Born in Italy, Jorit started spray painting at the age of thirteen. In the beginning this activity was an expression to mark the places he attended with his friends. When he started to see the marks and signs of other groups and crews, he began to understand that an entire world existed behind those signs, marks and graffiti on the city walls. To him, writing on the city walls was a way to escape from a world which was oppressive and not stimulating.
Known for his hyper-realistic mural portraits, Jorit’s aim is to portray his art as close as possible to reality. To him, the face is the most telling part about human beings, because he feels it’s the most direct indication of someone’s emotion. This interest in the varied incarnations of the human countenance has prompted him to craft candid portraits all the way from the rural stretches of Cuba to New York City.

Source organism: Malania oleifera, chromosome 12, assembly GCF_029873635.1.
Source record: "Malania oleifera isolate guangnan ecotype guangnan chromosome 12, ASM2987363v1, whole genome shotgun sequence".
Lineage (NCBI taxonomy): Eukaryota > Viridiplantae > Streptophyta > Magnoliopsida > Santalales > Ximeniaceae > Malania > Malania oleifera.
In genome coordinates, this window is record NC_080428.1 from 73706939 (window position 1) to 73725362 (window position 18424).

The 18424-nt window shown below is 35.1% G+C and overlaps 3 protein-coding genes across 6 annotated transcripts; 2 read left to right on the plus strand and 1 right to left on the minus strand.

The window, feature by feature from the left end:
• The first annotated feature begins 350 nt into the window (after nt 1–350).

Jorit has started to mark his portraits with two red lines or scars on the cheek that refer to ancient African rituals, like scarification. This ritual indicates the passing from childhood to adult age. Jorit is firmly convinced that the differences of race, gender, religion and social class do not mean anything with respect to the characteristics that are similar in all human beings, and give us our shared humanity.